‘Ancient highs and lows’.
I was very young when I first became aware of what was then known as ‘the lowest place on earth’. A visitor to our primary school showed us a picture of themselves floating on the Dead Sea reading a newspaper. It was an image that seared itself onto my brain for all of those years since; and while I didn’t think to bring a newspaper with me, floating on the salt-ladened waters was a surreal moment. Because the Dead Sea is 500 metres below sea level it is surrounded by scorched desert, the density of the water makes it practically impossible to sink – and to get yourself into an upright position so you can actually climb out of the place!! As you get more confident you float out further and have the strangest feeling when you are bobbing in deep water unable to push yourself down beneath the salted sea. An experience like no other, definitely one for the bucket list.
Before our visit to the Dead Sea some of us had a powerful experience of more life affirming water; a visit to the River Jordan where Naamon was instructed by Elisha to bathe to heal his leprosy. Also where John the Baptist reminded a generation of their sinfulness and their need to repent. The size of the River Jordan is now much depleted, its waters are muddy and surprisingly chilly, but you can still picture Jesus arriving on the riverside, greeting his cousin John and presenting himself to be baptized. As an Anglican I understand my baptism as a child to be a once-for-all event, but I also couldn’t miss the opportunity to renew my baptismal vows in these ancient waters. It was refreshing on so many levels, it was enriching, it was life-changing.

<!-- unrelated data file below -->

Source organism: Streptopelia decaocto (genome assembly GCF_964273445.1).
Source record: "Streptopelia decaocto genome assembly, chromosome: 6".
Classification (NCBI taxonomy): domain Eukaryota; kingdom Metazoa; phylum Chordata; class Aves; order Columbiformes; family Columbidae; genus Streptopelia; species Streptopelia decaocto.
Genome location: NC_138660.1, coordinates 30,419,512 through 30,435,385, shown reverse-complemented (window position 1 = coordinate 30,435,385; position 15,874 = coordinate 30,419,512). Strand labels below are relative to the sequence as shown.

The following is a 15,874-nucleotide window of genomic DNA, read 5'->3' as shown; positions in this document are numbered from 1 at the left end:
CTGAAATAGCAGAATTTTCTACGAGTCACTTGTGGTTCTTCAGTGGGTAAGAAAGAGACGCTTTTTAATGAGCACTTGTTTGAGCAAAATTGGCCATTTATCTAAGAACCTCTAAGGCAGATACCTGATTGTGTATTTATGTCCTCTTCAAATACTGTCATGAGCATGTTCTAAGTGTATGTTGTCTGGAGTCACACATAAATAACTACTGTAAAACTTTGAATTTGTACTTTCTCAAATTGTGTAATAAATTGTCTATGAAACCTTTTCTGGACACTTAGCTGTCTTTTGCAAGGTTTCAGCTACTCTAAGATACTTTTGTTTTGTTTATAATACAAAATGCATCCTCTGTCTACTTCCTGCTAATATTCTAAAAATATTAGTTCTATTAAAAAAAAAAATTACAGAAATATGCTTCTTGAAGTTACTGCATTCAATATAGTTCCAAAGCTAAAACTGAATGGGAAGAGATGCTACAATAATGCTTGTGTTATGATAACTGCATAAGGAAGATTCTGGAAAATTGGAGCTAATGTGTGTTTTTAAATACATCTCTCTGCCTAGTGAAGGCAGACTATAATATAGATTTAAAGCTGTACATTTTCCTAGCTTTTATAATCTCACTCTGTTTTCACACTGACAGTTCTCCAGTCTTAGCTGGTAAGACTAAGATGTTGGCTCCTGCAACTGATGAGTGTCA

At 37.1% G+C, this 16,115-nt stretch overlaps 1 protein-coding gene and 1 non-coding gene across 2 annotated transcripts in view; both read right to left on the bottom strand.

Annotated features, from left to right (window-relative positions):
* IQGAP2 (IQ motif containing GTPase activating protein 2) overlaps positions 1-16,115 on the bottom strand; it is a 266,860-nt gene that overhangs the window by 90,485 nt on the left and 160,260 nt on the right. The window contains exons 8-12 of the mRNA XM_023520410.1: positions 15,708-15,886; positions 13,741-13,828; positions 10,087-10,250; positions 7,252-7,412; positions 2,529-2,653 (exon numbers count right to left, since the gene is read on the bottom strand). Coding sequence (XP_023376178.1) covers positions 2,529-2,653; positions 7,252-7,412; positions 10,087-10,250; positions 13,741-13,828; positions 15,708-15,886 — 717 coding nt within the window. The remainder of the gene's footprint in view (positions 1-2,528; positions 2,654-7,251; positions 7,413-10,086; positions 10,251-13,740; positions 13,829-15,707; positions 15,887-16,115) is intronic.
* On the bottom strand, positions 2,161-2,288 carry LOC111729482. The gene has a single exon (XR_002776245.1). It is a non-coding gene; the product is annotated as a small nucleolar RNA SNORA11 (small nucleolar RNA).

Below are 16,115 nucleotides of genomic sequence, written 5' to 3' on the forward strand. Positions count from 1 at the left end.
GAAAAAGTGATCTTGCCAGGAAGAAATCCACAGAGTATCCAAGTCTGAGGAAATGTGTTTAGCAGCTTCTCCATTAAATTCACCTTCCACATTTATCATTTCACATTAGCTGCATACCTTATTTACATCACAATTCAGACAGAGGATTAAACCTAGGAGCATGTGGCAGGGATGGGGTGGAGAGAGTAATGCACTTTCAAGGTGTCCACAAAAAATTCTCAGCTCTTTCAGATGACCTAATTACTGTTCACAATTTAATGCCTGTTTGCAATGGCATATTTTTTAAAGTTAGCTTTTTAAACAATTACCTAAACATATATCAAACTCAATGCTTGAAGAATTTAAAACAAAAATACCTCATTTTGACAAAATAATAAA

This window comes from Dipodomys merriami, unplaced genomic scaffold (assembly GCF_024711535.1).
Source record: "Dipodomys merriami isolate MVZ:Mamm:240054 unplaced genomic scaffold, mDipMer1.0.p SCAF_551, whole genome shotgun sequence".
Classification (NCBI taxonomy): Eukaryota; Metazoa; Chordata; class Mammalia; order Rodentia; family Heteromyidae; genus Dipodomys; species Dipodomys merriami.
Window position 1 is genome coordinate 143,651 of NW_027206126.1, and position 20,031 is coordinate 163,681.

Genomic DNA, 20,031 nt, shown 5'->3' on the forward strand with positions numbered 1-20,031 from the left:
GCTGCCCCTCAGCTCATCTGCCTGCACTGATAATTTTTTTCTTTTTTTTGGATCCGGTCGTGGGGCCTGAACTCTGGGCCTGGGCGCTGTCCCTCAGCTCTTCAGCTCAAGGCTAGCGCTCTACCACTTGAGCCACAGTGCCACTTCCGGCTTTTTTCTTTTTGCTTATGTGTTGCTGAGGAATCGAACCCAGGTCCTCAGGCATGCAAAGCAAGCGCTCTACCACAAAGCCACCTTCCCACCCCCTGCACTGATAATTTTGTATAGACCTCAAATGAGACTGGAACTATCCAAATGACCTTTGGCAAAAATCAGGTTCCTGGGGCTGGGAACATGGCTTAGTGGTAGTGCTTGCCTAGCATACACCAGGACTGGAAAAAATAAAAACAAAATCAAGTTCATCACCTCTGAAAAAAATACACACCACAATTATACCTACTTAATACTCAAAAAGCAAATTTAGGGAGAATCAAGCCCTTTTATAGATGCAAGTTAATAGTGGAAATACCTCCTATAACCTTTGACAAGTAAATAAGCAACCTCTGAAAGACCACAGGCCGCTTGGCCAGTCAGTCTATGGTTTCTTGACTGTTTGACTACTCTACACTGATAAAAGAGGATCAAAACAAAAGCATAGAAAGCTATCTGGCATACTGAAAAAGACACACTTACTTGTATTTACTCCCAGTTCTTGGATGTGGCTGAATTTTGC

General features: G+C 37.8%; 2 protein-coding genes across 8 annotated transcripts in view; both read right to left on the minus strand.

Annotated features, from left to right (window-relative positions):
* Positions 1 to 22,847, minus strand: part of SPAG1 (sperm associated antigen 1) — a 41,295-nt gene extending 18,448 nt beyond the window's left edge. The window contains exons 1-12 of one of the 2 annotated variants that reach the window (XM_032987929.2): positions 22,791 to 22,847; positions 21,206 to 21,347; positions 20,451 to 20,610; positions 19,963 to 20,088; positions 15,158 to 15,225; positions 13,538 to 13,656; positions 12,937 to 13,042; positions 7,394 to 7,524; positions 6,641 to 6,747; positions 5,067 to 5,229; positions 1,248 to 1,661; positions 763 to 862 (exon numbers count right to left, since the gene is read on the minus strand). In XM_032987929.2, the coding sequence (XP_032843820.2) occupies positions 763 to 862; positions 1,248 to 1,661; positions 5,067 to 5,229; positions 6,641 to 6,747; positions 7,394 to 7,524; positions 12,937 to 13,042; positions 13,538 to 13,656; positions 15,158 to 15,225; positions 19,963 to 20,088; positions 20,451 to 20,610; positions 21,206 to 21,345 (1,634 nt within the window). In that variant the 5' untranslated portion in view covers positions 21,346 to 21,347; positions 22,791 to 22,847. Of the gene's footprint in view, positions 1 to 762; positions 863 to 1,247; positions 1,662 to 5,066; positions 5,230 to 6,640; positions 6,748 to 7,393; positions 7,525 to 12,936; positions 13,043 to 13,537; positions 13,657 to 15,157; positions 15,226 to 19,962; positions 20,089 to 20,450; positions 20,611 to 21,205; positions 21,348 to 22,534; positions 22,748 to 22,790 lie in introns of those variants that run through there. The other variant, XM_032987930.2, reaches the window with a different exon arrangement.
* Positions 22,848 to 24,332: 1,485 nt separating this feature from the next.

As indeed was nearby Qumran, where John the Baptist is understood to have lived awhile before beginning his ministry. It’s also the place where thousands of ancient parchments were found, hidden in caves centuries before by a deeply religious sect of the Jews called the Essenes. Their dwellings, their all important cisterns, both for drinking-water and for ritual bathing, their cave systems were all very impressive, not least because just surviving in these harsh unforgiving lands would have been challenging enough. The heat, dust and barrenness of the area brought into sharp focus the physical, emotional and spiritual effects endured by Jesus when he was ‘driven’ by the Holy Spirit into the desert for 40 days and 40 nights, not just to face deprivations but also the terrifying temptations to turn back from the path prepared to Golgotha.
And so we returned to Jerusalem to begin our own journey to ‘the place of the skull’. Beginning with the Mount of Olives, overlooking the ancient walls of Jerusalem, with its warrens of Jewish, Moslem and some Christian gravestones of those who wanted to be buried in this holiest of places awaiting the arrival (or for many the return) of the Messiah. You find yourself pinching yourself frequently in Jerusalem, checking constantly, am I really here, in this holy city, seeing all this history, walking around places that have been familiar since childhood?
We visited many sites and places of significance, many of which will make their way into my sermons over the coming months, but a visit to what is believed to be the house of the High Priest Caiaphas, where Jesus was tried and mistreated was both moving and inspirational. Under the by now inevitable ornate Church was a dungeon, a cave really, where it is suggested that Jesus was dumped overnight to await further trial and ultimately execution. While we had the benefit of soft reflective lighting, I found myself wondering what it felt like, in pitch black darkness, knowing what was coming, a level of loneliness and fear I can (thankfully) only imagine; how quickly we lose sight of what exactly Jesus endured for love of us! Shalom. Baden